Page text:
How to generate an XML schema for an existing form

Until recently, when I’ve been using LiveCycle ES to learn about developing processes I often found myself creating a form using Designer ES and manually creating an XML schema to embed in it. I want to embed the schema so that I can see the data model of the form in Workbench ES. Seeing the data model is useful when you are creating XPath expressions using XPath Builder to access a value from the form data.

My limited knowledge of XML schema enables me to create only the simplest of schemas, and consequently, the simplest of forms. However, I’ve now learned how to generate an XML schema for an existing form. This frees me from having to learn the intricacies of XML schema, and enables me to use more complex forms in my processes:

1. Create the form in Designer ES. If you are creating an XDP file, save it as a different file in PDF format.
2. Open the form in Acrobat Professional.
3. Save the form data to an XML file.
4. Use the file with a tool that derives XML schemas from XML documents.
5. Embed the schema in the form. (see Displaying the form data model in XPath Builder in LiveCycle Workbench ES Help.)

Here is a blog article that lists a few free tools that derive schemas from XML: I like using Trang, a command-line tool written in Java (you need to have a Java runtime environment (JRE) installed to run it). The blog also lists some GUI-based tools if you prefer those.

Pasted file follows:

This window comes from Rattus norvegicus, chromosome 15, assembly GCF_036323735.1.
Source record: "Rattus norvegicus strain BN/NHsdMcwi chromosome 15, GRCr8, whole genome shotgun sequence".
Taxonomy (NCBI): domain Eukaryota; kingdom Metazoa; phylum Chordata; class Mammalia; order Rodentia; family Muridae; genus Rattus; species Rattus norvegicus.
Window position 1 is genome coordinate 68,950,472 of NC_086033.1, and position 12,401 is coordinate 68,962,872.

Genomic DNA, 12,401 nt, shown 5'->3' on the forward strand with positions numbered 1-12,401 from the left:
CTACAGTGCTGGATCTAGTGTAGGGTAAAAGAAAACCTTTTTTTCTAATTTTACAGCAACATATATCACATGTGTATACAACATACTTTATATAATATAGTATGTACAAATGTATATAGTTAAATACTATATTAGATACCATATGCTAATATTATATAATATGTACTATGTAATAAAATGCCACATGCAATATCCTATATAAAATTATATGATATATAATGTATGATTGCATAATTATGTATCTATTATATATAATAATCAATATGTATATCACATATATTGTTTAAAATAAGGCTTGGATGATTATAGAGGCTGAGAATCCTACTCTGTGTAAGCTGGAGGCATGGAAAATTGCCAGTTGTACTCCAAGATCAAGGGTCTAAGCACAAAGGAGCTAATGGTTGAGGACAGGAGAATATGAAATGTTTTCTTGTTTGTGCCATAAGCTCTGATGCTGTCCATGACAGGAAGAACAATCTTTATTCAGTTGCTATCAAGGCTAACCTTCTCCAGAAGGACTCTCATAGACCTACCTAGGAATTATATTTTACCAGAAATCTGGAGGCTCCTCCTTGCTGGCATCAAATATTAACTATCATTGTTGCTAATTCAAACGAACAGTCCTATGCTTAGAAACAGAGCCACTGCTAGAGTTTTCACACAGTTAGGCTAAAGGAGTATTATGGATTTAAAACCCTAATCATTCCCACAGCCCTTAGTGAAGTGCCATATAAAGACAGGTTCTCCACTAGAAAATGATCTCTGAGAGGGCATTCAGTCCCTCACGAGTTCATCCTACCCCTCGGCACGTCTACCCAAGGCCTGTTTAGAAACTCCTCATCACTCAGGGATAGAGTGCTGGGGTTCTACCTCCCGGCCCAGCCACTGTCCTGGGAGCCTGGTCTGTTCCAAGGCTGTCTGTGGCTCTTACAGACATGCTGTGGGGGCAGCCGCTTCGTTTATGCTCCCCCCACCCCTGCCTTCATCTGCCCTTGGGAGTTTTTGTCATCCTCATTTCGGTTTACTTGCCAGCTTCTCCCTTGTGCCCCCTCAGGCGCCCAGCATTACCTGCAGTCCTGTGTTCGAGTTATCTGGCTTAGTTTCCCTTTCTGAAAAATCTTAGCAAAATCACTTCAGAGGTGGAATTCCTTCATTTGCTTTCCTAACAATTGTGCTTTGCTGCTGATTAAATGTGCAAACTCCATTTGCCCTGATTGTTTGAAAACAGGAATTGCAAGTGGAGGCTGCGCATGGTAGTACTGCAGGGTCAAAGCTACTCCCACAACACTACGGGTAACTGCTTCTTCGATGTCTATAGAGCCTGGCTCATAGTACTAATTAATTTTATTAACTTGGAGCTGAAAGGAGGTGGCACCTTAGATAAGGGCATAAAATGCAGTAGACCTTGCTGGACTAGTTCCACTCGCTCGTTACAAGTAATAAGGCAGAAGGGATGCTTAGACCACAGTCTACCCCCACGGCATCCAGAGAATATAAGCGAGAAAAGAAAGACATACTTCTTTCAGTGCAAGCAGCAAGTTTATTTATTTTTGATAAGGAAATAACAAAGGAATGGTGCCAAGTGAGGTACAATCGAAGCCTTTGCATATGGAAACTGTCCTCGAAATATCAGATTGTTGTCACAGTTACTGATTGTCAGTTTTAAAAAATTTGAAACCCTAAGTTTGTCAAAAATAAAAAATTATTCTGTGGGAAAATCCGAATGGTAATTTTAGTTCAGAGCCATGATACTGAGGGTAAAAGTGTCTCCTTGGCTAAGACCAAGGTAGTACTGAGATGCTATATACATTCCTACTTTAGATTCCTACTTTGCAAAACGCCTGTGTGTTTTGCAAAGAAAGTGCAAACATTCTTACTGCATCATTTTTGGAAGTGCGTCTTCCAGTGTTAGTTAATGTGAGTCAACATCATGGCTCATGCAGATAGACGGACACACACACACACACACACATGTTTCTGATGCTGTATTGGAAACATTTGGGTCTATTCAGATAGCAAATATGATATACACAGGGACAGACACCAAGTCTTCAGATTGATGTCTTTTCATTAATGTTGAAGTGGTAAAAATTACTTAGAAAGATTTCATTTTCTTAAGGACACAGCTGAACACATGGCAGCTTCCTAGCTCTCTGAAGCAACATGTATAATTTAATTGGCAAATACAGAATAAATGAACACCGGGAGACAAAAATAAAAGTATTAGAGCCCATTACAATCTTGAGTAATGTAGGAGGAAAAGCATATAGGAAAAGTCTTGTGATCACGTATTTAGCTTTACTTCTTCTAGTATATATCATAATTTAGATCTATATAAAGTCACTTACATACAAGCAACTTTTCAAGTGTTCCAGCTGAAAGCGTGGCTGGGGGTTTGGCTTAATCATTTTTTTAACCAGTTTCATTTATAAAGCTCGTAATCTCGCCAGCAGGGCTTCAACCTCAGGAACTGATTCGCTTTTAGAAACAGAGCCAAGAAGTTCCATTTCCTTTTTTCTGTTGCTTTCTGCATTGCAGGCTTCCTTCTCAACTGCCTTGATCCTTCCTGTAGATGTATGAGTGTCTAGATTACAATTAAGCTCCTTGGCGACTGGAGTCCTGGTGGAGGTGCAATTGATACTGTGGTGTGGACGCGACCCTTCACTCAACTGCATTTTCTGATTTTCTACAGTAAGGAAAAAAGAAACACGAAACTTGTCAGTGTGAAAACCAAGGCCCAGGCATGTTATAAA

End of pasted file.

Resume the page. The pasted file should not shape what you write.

Further Considerations

You may be tempted to use the XML schema that you generate as the schema for a database to use to store form data. This would work, however this solution doesn’t scale well. If you develop several LiveCycle ES applications you will likely use many different forms to gather different sets of data. In this case, you should use a common schema for all forms.

It’s also important to realize that the process doesn’t need the XML schema to execute correctly. XPath expressions that locate form field data items are evaluated correctly regardless of whether the schema is present. You also don’t need to see the data model of the form in XPath builder to create XPath expressions. Seeing the data model makes it much easier.

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